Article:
Well my take on the saying is as follows (and I posted it so my ideas count for more than others
If I toss two coins in the air and one of them shows a head, what is the probability that the OTHER coin shows a head? Many people think that the THEORY is that the other coin has only two choices, so the chances are 1 out of 2 (or 50:50 for some of you). However, do an experiment, by tossing a coin lots of times, (and ignoring all the cases where both of the coins do NOT show a head), and you will find that the other coin only shows a head 1/3 or the time. I.e., the PRACTICE shows the initial theory to be wrong. The same situation occurs in a game show where the winning contestant has to choose between three doors, one of which has a big prize, the other two booby prizes. As the winner, you choose, say, door no 1. The host now tells you that the prize is NOT behind say, door 3. Of course there is always a door he can say that about, and he knows where the prize is. What should you now do? There are two doors, one of which has a prize, one a booby. Should you change your choice, or stay with the original, or does it not make any difference? Well you are twice as likely to win the prize if you CHANGE your choice than if you stay with the original selection. PRACTICE will prove me right, no amount of (simple) theory will help you get here, unless you have a deep knowledge of Probability.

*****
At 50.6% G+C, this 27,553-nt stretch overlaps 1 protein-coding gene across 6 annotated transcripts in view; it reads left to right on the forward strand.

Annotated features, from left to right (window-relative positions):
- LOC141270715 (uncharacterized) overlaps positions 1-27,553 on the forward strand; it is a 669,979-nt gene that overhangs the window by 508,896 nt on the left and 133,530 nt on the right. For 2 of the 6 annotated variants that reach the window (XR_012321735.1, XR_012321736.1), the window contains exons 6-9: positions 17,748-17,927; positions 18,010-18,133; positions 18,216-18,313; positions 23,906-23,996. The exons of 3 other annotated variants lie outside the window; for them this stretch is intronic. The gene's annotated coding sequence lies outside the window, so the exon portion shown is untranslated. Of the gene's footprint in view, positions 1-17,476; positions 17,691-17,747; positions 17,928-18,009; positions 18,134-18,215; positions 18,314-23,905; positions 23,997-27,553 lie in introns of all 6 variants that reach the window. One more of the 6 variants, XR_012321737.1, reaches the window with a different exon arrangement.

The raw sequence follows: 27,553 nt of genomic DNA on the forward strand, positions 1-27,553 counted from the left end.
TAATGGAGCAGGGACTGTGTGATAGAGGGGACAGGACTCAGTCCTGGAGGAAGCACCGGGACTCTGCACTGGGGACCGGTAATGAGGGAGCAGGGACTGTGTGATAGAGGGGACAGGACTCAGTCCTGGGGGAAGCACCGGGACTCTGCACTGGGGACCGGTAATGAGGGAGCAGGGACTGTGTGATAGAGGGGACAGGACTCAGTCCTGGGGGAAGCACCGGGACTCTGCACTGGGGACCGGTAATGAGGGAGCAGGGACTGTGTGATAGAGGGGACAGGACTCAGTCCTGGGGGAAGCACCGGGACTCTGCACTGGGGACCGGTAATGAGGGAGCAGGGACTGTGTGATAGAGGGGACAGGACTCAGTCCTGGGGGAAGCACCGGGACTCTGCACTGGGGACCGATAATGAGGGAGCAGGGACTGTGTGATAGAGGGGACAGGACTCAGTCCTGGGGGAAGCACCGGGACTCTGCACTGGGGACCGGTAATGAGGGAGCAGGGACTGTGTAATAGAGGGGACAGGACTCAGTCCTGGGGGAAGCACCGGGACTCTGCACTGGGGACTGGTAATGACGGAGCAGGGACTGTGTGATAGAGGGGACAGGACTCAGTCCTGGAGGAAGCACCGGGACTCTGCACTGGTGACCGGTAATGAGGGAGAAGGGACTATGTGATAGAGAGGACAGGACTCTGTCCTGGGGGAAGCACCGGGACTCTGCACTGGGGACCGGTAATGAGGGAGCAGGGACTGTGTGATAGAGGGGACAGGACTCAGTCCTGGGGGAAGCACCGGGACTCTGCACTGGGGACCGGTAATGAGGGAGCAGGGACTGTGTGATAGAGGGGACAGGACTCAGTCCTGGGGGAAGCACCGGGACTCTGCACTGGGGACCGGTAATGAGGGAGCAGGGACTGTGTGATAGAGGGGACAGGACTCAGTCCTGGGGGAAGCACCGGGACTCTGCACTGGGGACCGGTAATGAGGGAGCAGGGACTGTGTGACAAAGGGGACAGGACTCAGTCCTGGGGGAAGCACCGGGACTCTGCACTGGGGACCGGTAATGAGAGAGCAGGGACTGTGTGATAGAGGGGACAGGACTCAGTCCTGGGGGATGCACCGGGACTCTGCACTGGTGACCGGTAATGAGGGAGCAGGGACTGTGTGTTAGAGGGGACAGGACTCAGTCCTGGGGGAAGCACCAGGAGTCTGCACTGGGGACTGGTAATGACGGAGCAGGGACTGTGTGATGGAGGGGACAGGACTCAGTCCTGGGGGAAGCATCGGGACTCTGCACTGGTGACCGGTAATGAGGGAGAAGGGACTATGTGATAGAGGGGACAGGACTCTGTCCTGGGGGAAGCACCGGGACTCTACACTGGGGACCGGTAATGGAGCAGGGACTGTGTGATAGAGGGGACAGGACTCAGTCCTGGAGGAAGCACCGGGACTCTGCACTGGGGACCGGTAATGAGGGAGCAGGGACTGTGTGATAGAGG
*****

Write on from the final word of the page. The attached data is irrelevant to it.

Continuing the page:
And I am sure that many of you have had a graduate student come to work for you who knows EVERYTHING in THEORY about your operation, except that he has no PRACTICAL knowledge of what really happens...